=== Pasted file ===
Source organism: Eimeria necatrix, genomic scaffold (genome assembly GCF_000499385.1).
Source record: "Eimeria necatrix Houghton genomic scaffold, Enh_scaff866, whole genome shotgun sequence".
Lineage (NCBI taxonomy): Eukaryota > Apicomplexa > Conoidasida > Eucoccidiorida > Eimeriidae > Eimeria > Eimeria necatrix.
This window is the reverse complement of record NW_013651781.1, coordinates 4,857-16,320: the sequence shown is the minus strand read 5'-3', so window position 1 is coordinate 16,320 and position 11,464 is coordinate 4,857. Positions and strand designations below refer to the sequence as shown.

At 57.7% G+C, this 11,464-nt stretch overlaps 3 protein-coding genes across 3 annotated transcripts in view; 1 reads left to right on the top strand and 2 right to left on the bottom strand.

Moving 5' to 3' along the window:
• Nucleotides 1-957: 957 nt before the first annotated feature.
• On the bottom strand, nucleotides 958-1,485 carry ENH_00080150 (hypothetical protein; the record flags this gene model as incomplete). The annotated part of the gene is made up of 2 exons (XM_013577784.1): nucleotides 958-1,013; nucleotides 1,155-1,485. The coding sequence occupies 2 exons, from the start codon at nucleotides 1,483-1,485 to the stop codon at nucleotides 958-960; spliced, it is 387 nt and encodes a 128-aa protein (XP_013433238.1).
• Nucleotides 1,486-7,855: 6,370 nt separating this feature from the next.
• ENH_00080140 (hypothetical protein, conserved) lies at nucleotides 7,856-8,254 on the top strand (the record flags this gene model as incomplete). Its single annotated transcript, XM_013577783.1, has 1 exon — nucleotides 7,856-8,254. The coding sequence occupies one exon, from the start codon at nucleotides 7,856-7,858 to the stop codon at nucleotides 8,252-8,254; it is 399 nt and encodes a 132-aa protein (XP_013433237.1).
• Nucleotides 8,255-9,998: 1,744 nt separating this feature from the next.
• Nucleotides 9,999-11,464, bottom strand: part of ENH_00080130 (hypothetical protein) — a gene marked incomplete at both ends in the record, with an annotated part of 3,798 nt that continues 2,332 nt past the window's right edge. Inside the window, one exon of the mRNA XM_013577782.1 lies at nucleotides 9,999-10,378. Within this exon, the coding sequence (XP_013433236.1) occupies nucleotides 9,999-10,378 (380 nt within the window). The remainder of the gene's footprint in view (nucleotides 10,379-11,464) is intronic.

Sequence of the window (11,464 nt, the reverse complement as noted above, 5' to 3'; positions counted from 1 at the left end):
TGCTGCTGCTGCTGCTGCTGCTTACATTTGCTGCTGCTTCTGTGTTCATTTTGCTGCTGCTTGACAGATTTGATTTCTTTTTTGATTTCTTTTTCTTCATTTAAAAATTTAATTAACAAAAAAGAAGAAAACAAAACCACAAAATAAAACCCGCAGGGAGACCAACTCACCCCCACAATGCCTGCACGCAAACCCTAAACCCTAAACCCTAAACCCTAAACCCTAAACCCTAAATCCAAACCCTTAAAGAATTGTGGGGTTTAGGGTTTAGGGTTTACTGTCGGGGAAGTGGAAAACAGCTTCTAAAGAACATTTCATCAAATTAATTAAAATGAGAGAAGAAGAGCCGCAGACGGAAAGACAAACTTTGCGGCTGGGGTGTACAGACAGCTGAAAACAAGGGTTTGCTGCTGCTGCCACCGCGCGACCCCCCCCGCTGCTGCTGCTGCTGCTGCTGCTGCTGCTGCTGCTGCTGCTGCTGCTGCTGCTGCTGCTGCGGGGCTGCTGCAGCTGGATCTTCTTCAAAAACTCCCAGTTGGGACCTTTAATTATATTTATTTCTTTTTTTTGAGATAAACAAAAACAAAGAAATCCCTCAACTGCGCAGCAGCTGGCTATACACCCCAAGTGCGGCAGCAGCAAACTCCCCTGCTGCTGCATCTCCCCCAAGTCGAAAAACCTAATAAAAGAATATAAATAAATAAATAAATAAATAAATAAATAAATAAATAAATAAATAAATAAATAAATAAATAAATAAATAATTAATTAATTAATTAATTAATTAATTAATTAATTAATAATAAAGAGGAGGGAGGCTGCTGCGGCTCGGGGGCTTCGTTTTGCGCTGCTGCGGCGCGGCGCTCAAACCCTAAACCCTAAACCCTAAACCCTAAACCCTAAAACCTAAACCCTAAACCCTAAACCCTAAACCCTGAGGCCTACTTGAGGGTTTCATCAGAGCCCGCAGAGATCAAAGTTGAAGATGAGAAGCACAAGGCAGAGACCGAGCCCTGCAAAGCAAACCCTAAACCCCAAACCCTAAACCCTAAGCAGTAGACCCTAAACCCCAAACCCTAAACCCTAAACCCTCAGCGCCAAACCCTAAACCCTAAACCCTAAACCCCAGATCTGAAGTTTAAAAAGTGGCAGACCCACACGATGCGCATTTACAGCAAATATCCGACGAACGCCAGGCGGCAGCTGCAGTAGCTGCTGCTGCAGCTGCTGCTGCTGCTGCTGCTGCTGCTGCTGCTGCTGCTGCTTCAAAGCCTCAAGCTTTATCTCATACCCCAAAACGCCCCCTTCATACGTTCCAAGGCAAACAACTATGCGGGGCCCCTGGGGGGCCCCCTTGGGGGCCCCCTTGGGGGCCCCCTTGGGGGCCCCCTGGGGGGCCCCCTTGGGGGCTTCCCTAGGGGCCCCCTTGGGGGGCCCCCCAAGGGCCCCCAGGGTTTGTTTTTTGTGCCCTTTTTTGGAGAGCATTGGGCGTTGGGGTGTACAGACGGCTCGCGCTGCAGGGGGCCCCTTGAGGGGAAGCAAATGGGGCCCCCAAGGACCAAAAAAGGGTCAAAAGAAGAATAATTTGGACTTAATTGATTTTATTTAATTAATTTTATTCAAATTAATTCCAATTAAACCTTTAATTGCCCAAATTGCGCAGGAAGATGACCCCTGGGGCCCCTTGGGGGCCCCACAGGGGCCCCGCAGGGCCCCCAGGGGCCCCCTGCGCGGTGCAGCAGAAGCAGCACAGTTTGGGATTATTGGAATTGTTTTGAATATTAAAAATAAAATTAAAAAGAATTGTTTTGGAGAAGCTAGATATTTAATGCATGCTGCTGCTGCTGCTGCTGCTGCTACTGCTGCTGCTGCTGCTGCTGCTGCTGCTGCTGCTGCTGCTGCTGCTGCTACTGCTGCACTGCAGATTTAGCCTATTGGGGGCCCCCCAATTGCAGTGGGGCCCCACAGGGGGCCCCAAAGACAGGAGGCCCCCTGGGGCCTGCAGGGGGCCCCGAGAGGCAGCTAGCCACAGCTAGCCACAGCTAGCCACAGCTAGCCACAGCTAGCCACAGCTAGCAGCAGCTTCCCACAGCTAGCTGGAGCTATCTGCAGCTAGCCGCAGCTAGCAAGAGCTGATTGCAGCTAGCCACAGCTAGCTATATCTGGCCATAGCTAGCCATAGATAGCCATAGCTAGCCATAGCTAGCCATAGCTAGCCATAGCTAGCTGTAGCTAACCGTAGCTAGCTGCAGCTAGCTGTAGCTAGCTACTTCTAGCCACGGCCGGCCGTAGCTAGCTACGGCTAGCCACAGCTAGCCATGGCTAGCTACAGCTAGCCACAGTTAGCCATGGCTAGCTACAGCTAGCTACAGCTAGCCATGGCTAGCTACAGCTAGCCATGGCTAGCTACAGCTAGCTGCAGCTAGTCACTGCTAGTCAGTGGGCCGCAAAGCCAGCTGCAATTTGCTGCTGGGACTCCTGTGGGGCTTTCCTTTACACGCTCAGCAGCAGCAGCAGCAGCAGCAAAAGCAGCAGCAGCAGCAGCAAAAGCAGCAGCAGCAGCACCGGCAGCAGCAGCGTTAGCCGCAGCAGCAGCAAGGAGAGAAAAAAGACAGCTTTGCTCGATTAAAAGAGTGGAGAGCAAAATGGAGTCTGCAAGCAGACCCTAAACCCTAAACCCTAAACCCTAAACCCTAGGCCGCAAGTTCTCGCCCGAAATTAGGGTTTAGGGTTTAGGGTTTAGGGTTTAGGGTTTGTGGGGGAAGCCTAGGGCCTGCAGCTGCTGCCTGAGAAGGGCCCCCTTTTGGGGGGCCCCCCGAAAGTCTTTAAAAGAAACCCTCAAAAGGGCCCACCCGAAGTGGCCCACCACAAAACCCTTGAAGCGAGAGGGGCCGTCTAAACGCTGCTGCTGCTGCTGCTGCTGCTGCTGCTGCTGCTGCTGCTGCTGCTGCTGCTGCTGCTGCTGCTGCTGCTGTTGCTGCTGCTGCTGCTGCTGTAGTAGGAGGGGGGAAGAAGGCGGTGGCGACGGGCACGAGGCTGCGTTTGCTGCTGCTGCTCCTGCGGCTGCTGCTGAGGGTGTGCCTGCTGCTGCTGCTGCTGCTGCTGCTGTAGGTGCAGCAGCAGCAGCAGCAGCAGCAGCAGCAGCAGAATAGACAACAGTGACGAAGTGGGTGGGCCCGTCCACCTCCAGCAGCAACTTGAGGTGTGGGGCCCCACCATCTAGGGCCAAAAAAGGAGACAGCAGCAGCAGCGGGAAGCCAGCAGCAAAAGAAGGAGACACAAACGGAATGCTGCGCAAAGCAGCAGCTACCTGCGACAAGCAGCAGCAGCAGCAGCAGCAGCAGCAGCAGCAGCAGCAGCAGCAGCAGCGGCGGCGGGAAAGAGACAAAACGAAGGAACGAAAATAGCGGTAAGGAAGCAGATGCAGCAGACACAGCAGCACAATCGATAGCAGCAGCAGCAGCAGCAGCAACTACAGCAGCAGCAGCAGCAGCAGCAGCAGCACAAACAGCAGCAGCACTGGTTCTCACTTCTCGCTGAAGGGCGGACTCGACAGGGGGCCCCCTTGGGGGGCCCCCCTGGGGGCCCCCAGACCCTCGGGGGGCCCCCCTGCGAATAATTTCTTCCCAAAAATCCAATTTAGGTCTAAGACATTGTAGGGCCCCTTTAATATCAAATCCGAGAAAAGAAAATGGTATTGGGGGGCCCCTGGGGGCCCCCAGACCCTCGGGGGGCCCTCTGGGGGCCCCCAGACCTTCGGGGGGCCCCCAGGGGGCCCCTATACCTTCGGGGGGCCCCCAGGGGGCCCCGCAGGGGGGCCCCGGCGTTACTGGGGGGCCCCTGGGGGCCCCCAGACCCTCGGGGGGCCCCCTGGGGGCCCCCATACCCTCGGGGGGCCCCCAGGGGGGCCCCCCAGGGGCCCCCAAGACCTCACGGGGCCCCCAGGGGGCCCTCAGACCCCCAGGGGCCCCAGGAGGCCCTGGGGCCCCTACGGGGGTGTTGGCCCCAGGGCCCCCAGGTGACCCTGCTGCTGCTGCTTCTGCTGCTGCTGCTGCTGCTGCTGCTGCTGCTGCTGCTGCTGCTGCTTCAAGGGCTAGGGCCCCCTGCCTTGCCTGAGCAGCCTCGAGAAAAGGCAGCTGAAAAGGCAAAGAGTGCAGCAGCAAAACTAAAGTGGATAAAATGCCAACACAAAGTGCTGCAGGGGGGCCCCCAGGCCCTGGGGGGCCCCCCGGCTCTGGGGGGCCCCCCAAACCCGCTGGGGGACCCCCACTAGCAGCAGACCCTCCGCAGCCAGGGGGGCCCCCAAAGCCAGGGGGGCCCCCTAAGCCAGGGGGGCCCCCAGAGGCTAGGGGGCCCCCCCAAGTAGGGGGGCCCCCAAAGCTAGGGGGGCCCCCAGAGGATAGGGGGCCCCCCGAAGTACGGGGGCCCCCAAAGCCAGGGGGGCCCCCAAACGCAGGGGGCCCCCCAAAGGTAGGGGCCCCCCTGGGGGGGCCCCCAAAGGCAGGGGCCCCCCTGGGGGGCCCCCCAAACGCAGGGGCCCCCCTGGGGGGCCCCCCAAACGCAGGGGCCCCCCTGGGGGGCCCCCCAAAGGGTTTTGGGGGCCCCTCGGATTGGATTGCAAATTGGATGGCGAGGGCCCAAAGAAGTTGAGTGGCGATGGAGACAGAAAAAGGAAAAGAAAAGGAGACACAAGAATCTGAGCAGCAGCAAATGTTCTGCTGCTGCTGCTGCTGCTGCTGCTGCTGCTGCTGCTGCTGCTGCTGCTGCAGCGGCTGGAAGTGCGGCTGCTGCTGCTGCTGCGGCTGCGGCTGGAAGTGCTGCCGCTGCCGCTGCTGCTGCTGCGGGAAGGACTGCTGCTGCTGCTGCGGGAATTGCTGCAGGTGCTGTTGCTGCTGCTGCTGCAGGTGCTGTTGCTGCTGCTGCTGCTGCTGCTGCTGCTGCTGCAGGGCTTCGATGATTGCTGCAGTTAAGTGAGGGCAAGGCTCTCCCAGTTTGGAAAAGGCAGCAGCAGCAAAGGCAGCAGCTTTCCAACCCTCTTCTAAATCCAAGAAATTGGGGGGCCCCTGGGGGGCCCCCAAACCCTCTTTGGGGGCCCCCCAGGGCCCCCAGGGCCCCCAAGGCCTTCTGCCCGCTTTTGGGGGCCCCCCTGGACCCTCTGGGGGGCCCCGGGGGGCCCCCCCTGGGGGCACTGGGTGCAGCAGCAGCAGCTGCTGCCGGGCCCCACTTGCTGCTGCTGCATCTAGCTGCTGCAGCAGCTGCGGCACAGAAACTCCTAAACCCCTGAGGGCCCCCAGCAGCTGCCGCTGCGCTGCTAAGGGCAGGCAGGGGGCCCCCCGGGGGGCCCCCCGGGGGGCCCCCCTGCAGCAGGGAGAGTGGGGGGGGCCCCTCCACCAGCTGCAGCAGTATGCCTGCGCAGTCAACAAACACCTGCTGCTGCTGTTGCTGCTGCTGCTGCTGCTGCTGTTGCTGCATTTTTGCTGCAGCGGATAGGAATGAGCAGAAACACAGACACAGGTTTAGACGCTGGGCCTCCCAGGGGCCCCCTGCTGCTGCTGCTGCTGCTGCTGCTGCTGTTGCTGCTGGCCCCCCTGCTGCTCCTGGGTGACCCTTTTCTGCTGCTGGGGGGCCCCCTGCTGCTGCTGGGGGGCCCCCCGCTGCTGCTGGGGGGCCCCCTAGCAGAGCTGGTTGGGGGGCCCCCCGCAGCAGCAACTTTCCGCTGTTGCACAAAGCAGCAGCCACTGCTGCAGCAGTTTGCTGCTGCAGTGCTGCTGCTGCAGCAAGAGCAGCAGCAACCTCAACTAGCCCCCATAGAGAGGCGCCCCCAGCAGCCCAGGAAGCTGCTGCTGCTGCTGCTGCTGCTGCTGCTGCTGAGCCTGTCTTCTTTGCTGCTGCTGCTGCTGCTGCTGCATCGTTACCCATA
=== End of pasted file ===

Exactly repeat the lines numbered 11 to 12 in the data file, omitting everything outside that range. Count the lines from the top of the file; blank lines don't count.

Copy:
• Nucleotides 8,255-9,998: 1,744 nt separating this feature from the next.
• Nucleotides 9,999-11,464, bottom strand: part of ENH_00080130 (hypothetical protein) — a gene marked incomplete at both ends in the record, with an annotated part of 3,798 nt that continues 2,332 nt past the window's right edge. Inside the window, one exon of the mRNA XM_013577782.1 lies at nucleotides 9,999-10,378. Within this exon, the coding sequence (XP_013433236.1) occupies nucleotides 9,999-10,378 (380 nt within the window). The remainder of the gene's footprint in view (nucleotides 10,379-11,464) is intronic.